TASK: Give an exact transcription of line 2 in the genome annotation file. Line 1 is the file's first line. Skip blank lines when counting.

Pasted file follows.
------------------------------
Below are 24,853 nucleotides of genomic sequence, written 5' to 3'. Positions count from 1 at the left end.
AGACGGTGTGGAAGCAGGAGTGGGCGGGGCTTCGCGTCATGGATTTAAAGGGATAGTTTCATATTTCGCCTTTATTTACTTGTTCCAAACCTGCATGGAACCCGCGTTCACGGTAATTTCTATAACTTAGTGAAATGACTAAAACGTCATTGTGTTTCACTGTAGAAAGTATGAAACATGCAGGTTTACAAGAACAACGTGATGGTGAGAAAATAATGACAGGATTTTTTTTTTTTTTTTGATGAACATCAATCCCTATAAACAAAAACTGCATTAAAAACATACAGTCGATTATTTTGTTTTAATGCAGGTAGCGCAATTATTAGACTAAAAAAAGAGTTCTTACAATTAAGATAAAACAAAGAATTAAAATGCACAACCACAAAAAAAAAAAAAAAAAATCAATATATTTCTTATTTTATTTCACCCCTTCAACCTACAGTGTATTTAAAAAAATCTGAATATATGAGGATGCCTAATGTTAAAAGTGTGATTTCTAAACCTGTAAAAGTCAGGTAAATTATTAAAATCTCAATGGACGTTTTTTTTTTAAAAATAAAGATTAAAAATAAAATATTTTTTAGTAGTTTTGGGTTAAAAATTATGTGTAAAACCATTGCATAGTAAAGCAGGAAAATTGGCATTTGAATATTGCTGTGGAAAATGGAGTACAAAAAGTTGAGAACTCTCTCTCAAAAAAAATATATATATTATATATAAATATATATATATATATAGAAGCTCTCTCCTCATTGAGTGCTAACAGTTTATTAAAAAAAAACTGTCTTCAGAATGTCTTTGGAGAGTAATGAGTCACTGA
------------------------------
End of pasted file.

AGACGGTGTGGAAGCAGGAGTGGGCGGGGCTTCGCGTCATGGATTTAAAGGGATAGTTTCATATTTCGCCTTTATTTACTTGTTCCAAACCTGCATGGAACCCGCGTTCACGGTAATTTCTATAACTTAGTGAAATGACTAAAACGTCATTGTGTTTCACTGTAGAAAGTATGAAACATGCAGGTTTACAAGAACAACGTGATGGTGAGAAAATAATGACAGGATTTTTTTTTTTTTTTTGATGAACATCAATCCCTATAAACAAAAACTGCATTAAAAACATACAGTCGATTATTTTGTTTTAATGCAGGTAGCGCAATTATTAGACTAAAAAAAGAGTTCTTACAATTAAGATAAAACAAAGAATTAAAATGCACAACCACAAAAAAAAAAAAAAAAAATCAATATATTTCTTATTTTATTTCACCCCTTCAACCTACAGTGTATTTAAAAAAATCTGAATATATGAGGATGCCTAATGTTAAAAGTGTGATTTCTAAACCTGTAAAAGTCAGGTAAATTATTAAAATCTCAATGGACGTTTTTTTTTTAAAAATAAAGATTAAAAATAAAATATTTTTTAGTAGTTTTGGGTTAAAAATTATGTGTAAAACCATTGCATAGTAAAGCAGGAAAATTGGCATTTGAATATTGCTGTGGAAAATGGAGTACAAAAAGTTGAGAACTCTCTCTCAAAAAAAATATATATATTATATATAAATATATATATATATATAGAAGCTCTCTCCTCATTGAGTGCTAACAGTTTATTAAAAAAAAACTGTCTTCAGAATGTCTTTGGAGAGTAATGAGTCACTGA